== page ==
So you think that the empty slot 5 could be a faulty internal SSD?
(Btw, is it weird to not have a 1 and a 3?)

Edit: Oh, or it might have something to do with the SSD cache thing.
I dunno how exactly those work, so maybe that's it? Hmm.


The boot list is... short.
Distinguished Expert 2018

I am still not convinced as to whether there is a 2nd disk or not.
Please open an elevated command line and launch these tow commands:
list disk

Open in new window

then share the output.


DISKPART> list disk

  Disk ###  Status         Size     Free     Dyn  Gpt
  --------  -------------  -------  -------  ---  ---
  Disk 0    Online          894 GB    97 GB        *

That only shows one.

...weird, it says 97GB free.
In reality I have 50GB free out of 93,6GB on C:, 608GB free out of 702GB on D: and 97,66GB unpartitioned.
Distinguished Expert 2018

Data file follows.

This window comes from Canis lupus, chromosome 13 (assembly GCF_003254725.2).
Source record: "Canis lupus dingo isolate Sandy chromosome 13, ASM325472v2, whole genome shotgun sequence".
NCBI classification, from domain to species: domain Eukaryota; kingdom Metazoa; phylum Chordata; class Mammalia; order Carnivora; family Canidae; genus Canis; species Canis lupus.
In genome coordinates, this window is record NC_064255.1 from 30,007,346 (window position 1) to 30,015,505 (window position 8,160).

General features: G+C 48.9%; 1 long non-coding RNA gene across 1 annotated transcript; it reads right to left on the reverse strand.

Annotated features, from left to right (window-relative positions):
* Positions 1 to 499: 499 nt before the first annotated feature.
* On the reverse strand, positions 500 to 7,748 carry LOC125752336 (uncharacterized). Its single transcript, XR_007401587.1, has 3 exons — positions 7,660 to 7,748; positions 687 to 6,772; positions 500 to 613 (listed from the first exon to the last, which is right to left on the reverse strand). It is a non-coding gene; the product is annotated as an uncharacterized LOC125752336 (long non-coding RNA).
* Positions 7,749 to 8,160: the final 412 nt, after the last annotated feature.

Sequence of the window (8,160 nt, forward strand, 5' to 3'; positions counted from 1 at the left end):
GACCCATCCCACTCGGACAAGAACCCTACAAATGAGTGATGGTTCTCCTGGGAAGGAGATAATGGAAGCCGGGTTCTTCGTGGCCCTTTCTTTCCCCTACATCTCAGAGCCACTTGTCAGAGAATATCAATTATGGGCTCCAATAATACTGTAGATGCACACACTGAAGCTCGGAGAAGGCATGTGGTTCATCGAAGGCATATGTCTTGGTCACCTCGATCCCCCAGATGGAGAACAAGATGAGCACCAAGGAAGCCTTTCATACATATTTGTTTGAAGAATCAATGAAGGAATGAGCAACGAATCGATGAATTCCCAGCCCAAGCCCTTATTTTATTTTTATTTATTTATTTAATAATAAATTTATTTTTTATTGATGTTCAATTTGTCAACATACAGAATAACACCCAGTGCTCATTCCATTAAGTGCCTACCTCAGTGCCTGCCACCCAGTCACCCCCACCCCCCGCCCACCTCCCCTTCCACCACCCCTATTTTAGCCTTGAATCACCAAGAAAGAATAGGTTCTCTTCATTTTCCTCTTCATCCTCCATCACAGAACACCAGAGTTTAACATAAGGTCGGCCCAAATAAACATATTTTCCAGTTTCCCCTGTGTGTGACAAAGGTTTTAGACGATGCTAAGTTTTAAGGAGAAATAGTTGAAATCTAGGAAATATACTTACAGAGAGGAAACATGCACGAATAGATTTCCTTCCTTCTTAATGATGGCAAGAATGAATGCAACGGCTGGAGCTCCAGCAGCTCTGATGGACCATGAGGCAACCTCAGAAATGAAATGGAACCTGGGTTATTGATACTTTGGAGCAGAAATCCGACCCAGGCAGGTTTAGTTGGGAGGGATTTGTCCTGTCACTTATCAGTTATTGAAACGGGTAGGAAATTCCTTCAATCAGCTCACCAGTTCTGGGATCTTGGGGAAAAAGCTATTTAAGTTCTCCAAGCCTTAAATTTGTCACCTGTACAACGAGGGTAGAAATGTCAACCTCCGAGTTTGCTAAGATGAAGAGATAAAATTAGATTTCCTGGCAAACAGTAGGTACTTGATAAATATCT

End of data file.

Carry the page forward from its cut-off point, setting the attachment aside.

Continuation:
Ok. Then I suspect this is a hardware problem, not disk related.
Please use knoppix or some other Linux live OS and test with it. Even better: backup windows and install Ubuntu on it for testing.
Distinguished Expert 2018

Another thing: can you find out, what storage constellation you bought?
Asus lists the following possible configs:
- 750GB HDD 5400 RPM
- 750GB HDD 7200 RPM
- 1TB HDD 5400 RPM
- 1TB HDD 7200 RPM
- 1.5TB HDD 5400 RPM
- 750GB 5400 RPM With 8 G SSD SSH
- 1TB 5400 RPM With 8 G SSD SSH
- 256GB SSD


I took the full model code off the box it came in and put it in Google.

I couldn't find an English language site for it!

Core i7 4710HQ / 2.5 GHz
Windows 8.1 64-bit